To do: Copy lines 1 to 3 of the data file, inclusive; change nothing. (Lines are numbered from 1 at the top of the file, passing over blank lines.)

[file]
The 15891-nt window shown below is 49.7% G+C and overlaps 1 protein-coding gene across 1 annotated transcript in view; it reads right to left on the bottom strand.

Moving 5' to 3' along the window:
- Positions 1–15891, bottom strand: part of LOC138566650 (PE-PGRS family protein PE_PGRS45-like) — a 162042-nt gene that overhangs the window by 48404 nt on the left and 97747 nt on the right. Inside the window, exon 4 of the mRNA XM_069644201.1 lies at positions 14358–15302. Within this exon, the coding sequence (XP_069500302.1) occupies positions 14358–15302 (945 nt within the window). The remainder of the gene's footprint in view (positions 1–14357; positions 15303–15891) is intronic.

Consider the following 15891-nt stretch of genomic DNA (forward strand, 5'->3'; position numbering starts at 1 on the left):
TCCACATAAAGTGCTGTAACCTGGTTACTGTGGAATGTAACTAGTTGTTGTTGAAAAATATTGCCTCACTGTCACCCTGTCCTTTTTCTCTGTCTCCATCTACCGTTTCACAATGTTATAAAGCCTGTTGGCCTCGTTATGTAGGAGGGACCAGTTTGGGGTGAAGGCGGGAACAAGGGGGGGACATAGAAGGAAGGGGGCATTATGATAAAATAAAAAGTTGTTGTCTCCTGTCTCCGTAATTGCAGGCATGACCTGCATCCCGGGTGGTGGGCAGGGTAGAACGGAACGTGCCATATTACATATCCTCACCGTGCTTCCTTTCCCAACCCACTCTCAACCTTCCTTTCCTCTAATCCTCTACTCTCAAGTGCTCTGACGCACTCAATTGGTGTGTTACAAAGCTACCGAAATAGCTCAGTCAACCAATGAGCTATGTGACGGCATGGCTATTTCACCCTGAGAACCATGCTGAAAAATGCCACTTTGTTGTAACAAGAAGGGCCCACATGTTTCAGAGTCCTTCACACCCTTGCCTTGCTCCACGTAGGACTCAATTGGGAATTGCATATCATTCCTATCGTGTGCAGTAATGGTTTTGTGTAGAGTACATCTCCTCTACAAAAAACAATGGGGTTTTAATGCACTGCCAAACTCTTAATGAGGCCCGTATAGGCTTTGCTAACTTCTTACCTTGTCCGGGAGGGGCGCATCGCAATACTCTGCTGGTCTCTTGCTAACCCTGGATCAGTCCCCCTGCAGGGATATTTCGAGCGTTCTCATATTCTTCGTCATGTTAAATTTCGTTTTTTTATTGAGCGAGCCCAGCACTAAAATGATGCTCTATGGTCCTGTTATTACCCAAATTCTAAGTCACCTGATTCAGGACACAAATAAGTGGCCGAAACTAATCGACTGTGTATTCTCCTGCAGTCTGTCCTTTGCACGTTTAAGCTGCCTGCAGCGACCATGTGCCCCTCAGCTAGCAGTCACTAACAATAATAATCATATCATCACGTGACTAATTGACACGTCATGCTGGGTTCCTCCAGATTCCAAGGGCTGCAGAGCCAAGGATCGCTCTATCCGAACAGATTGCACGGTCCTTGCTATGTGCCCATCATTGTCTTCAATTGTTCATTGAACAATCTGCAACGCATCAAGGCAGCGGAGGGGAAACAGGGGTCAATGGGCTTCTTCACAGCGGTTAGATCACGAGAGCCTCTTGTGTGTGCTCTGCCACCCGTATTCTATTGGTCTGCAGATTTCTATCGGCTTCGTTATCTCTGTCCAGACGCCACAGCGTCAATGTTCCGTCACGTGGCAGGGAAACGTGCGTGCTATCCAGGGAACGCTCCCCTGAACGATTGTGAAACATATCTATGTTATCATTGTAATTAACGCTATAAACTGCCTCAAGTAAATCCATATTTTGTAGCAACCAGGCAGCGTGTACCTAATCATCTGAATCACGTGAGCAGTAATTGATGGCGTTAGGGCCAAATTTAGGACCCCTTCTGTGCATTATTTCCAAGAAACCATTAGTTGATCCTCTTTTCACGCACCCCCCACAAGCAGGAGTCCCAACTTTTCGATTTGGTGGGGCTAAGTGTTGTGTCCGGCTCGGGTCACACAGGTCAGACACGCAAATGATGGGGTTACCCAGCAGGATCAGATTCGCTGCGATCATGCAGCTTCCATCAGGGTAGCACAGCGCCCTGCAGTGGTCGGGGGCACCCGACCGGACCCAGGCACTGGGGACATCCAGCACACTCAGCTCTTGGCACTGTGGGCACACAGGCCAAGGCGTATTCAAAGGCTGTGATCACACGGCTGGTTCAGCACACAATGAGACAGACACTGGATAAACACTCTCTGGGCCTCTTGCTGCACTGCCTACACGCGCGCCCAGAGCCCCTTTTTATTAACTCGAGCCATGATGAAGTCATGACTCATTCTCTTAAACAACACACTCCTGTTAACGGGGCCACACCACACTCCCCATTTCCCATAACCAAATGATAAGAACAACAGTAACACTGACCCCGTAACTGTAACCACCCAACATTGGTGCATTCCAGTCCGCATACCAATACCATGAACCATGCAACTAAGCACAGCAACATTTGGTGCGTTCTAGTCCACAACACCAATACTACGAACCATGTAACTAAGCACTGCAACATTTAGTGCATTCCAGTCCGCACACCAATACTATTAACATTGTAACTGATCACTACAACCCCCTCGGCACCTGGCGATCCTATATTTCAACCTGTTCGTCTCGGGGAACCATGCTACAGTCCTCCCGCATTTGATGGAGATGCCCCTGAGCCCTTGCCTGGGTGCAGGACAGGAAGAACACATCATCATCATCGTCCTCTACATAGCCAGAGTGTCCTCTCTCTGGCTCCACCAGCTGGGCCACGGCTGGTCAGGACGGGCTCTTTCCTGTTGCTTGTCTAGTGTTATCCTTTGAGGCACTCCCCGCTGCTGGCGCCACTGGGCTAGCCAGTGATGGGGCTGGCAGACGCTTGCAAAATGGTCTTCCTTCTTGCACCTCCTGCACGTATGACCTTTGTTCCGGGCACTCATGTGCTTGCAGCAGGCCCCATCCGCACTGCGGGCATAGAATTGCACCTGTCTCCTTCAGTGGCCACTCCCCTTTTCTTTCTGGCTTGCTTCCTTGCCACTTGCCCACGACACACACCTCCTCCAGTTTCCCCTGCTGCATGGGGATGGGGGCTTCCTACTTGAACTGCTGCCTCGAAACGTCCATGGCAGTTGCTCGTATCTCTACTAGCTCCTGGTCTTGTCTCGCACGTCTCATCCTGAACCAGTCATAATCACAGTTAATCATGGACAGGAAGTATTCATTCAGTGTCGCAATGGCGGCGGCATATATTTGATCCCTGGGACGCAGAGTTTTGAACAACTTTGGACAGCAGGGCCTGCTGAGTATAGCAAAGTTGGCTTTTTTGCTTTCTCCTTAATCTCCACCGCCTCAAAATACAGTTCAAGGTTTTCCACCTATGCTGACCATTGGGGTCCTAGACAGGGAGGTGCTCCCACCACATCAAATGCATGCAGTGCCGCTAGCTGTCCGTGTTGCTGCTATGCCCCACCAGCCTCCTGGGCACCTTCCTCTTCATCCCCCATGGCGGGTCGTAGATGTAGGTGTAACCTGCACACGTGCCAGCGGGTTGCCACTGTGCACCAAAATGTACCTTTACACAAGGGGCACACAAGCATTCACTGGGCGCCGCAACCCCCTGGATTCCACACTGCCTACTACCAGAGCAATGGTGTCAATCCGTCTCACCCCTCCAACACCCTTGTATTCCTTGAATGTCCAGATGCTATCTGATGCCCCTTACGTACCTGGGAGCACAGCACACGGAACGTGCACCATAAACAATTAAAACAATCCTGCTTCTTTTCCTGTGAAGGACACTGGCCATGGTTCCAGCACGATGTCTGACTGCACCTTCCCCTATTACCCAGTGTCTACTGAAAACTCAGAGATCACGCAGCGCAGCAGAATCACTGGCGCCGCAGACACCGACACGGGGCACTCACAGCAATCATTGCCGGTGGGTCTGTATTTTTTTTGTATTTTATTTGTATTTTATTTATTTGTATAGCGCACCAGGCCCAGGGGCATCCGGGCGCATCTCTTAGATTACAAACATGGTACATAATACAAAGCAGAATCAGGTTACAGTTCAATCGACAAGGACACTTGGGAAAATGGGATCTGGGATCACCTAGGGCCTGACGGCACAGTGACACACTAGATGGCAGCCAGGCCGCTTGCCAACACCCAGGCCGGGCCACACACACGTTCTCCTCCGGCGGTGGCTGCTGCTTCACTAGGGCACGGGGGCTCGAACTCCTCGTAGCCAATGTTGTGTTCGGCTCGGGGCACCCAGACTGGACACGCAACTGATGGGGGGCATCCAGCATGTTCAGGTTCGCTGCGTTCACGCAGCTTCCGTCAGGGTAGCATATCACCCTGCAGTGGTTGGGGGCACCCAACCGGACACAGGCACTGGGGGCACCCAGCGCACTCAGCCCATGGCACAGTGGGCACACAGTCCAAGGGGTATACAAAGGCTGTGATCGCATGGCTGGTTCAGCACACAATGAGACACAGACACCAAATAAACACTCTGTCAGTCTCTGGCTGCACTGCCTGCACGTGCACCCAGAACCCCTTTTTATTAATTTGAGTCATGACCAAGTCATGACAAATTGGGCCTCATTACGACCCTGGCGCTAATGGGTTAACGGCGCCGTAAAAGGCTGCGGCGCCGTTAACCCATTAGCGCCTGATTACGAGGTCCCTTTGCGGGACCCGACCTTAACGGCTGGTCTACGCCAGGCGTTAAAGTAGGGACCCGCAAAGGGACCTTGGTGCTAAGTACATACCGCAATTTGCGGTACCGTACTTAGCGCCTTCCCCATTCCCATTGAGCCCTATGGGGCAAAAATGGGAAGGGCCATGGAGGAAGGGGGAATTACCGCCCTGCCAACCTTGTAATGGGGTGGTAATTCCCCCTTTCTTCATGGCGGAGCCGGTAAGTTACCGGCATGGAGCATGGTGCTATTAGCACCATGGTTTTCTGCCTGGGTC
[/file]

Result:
The 15891-nt window shown below is 49.7% G+C and overlaps 1 protein-coding gene across 1 annotated transcript in view; it reads right to left on the bottom strand.

Moving 5' to 3' along the window:
- Positions 1–15891, bottom strand: part of LOC138566650 (PE-PGRS family protein PE_PGRS45-like) — a 162042-nt gene that overhangs the window by 48404 nt on the left and 97747 nt on the right. Inside the window, exon 4 of the mRNA XM_069644201.1 lies at positions 14358–15302. Within this exon, the coding sequence (XP_069500302.1) occupies positions 14358–15302 (945 nt within the window). The remainder of the gene's footprint in view (positions 1–14357; positions 15303–15891) is intronic.